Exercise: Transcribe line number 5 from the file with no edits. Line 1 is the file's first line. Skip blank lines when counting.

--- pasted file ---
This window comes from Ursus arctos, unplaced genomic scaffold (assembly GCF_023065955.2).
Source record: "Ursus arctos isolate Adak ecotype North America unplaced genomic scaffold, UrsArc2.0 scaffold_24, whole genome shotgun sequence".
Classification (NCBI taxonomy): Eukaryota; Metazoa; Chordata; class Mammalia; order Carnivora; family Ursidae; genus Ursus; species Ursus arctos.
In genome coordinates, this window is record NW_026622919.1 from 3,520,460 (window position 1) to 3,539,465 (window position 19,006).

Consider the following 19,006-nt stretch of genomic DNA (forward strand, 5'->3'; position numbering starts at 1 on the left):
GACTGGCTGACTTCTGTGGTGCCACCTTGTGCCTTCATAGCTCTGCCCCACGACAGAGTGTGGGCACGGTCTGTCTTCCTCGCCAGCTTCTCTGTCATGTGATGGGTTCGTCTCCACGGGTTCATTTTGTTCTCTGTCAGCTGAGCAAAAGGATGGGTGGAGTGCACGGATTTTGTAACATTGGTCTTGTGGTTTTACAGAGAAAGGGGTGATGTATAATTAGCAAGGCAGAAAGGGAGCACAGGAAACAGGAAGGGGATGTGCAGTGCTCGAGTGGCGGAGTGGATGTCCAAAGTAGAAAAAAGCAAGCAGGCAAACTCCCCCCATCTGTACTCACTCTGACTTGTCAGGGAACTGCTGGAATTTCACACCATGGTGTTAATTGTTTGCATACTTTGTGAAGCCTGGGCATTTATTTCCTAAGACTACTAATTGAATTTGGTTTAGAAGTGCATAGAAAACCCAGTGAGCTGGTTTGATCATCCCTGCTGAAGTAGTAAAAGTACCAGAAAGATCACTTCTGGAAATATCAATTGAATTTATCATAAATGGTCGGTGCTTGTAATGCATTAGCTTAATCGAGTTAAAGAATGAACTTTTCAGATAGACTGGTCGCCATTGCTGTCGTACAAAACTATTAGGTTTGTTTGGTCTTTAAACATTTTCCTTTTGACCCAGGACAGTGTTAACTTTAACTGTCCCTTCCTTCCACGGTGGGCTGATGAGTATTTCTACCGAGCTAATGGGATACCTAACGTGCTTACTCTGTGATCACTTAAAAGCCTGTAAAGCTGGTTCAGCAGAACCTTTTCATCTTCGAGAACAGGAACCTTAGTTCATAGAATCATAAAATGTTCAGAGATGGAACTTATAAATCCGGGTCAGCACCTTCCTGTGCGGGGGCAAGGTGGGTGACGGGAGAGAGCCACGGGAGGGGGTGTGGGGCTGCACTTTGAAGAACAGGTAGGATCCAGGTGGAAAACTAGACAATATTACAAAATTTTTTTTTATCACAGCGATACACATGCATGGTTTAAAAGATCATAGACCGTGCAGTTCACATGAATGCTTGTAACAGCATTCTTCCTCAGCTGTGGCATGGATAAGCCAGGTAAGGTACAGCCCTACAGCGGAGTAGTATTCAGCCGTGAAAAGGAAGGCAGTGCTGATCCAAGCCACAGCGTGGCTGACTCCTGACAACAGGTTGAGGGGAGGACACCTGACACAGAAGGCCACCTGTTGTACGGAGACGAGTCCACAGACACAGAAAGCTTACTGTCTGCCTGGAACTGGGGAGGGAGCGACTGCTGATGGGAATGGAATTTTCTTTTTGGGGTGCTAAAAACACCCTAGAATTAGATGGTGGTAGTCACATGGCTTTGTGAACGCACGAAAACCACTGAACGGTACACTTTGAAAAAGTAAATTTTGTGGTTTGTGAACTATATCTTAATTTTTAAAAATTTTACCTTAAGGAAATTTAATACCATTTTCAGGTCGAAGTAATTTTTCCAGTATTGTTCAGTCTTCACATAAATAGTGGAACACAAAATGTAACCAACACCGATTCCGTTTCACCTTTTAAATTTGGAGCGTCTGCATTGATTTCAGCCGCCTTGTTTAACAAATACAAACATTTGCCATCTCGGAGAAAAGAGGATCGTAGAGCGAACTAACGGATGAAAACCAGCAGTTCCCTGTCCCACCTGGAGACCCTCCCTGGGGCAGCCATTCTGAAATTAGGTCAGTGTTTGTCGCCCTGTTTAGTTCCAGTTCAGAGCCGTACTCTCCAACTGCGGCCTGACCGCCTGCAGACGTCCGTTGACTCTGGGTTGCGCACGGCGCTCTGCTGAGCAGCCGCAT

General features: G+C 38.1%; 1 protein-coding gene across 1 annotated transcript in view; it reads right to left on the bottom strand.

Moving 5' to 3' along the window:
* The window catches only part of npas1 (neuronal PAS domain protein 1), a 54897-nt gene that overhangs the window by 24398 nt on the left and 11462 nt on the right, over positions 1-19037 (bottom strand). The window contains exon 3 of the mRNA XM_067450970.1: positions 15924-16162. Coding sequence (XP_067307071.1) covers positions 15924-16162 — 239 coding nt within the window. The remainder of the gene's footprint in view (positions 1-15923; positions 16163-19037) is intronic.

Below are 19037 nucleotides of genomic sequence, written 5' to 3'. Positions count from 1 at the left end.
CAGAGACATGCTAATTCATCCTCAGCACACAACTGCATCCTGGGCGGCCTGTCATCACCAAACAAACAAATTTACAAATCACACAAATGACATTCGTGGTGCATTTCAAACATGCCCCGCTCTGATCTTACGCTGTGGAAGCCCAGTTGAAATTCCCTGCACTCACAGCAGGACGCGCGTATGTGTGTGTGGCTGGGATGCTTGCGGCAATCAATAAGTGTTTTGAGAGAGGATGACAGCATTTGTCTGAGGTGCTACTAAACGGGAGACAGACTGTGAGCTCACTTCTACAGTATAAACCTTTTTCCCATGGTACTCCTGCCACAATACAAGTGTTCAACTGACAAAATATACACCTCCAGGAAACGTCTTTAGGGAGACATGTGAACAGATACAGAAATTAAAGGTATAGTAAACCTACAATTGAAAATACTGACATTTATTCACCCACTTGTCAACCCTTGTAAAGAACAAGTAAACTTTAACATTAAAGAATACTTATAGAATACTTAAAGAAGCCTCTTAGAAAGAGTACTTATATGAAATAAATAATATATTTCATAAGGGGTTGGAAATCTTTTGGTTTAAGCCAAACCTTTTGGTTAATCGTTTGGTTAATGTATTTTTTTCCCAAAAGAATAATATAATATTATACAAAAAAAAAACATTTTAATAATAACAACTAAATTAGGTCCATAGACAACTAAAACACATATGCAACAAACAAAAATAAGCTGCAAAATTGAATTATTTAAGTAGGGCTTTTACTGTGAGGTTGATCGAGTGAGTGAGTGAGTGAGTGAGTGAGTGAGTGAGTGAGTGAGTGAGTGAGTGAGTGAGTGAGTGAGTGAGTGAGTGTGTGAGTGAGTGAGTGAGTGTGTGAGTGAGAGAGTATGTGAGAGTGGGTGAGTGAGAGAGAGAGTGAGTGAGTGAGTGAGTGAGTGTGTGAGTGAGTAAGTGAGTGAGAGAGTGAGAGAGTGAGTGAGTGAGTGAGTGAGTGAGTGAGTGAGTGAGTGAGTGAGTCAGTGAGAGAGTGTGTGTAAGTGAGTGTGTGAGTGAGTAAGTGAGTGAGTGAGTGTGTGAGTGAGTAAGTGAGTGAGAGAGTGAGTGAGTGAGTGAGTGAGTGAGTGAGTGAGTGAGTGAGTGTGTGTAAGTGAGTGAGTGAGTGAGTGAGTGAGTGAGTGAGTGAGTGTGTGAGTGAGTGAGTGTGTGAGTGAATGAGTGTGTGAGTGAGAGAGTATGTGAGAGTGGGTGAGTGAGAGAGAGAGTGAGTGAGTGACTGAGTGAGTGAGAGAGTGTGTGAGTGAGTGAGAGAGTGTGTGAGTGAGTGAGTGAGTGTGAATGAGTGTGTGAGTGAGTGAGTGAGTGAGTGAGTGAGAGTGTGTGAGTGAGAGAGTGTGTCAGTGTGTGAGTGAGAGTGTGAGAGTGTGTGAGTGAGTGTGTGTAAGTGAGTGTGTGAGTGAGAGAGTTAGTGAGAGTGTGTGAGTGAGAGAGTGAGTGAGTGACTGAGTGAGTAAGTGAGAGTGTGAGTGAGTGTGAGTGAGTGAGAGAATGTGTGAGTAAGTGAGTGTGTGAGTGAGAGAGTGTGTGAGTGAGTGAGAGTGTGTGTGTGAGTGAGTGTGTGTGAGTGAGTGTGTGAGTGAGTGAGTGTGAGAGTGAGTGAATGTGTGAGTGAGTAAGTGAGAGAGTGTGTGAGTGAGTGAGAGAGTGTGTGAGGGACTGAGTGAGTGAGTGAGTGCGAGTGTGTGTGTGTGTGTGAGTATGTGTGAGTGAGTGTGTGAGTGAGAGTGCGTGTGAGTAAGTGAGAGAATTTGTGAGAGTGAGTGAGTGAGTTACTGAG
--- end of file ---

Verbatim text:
Consider the following 19,006-nt stretch of genomic DNA (forward strand, 5'->3'; position numbering starts at 1 on the left):